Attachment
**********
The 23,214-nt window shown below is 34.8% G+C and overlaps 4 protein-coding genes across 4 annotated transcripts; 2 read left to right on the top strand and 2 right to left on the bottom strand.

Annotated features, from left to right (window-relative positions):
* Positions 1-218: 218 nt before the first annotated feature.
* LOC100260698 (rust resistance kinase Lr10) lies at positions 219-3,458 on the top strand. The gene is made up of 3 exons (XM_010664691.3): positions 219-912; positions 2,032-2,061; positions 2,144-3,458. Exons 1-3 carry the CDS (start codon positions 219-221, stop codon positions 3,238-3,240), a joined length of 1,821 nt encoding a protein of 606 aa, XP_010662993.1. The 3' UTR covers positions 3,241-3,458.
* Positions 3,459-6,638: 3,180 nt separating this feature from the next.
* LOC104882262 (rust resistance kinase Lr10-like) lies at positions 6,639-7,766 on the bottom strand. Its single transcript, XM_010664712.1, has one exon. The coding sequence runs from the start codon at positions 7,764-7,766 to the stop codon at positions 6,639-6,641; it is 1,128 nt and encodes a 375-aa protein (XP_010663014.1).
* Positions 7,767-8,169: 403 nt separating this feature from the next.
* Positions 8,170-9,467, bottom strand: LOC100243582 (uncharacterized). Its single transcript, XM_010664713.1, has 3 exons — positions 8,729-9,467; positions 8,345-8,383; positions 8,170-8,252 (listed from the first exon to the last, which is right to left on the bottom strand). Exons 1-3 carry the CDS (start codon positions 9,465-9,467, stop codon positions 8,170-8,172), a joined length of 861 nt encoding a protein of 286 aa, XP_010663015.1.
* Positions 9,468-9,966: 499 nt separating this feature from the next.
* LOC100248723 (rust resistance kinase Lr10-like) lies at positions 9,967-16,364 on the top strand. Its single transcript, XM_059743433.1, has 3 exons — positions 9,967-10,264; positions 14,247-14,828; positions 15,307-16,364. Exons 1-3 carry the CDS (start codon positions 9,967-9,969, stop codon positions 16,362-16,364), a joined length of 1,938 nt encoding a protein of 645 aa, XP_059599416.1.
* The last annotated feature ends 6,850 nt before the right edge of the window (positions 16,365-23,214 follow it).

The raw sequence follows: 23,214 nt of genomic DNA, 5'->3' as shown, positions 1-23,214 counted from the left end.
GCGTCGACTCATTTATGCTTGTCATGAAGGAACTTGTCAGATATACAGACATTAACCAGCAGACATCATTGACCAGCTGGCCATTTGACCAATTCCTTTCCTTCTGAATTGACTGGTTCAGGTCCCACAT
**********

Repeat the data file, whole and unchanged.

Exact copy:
The 23,214-nt window shown below is 34.8% G+C and overlaps 4 protein-coding genes across 4 annotated transcripts; 2 read left to right on the top strand and 2 right to left on the bottom strand.

Annotated features, from left to right (window-relative positions):
* Positions 1-218: 218 nt before the first annotated feature.
* LOC100260698 (rust resistance kinase Lr10) lies at positions 219-3,458 on the top strand. The gene is made up of 3 exons (XM_010664691.3): positions 219-912; positions 2,032-2,061; positions 2,144-3,458. Exons 1-3 carry the CDS (start codon positions 219-221, stop codon positions 3,238-3,240), a joined length of 1,821 nt encoding a protein of 606 aa, XP_010662993.1. The 3' UTR covers positions 3,241-3,458.
* Positions 3,459-6,638: 3,180 nt separating this feature from the next.
* LOC104882262 (rust resistance kinase Lr10-like) lies at positions 6,639-7,766 on the bottom strand. Its single transcript, XM_010664712.1, has one exon. The coding sequence runs from the start codon at positions 7,764-7,766 to the stop codon at positions 6,639-6,641; it is 1,128 nt and encodes a 375-aa protein (XP_010663014.1).
* Positions 7,767-8,169: 403 nt separating this feature from the next.
* Positions 8,170-9,467, bottom strand: LOC100243582 (uncharacterized). Its single transcript, XM_010664713.1, has 3 exons — positions 8,729-9,467; positions 8,345-8,383; positions 8,170-8,252 (listed from the first exon to the last, which is right to left on the bottom strand). Exons 1-3 carry the CDS (start codon positions 9,465-9,467, stop codon positions 8,170-8,172), a joined length of 861 nt encoding a protein of 286 aa, XP_010663015.1.
* Positions 9,468-9,966: 499 nt separating this feature from the next.
* LOC100248723 (rust resistance kinase Lr10-like) lies at positions 9,967-16,364 on the top strand. Its single transcript, XM_059743433.1, has 3 exons — positions 9,967-10,264; positions 14,247-14,828; positions 15,307-16,364. Exons 1-3 carry the CDS (start codon positions 9,967-9,969, stop codon positions 16,362-16,364), a joined length of 1,938 nt encoding a protein of 645 aa, XP_059599416.1.
* The last annotated feature ends 6,850 nt before the right edge of the window (positions 16,365-23,214 follow it).

The raw sequence follows: 23,214 nt of genomic DNA, 5'->3' as shown, positions 1-23,214 counted from the left end.
GCGTCGACTCATTTATGCTTGTCATGAAGGAACTTGTCAGATATACAGACATTAACCAGCAGACATCATTGACCAGCTGGCCATTTGACCAATTCCTTTCCTTCTGAATTGACTGGTTCAGGTCCCACAT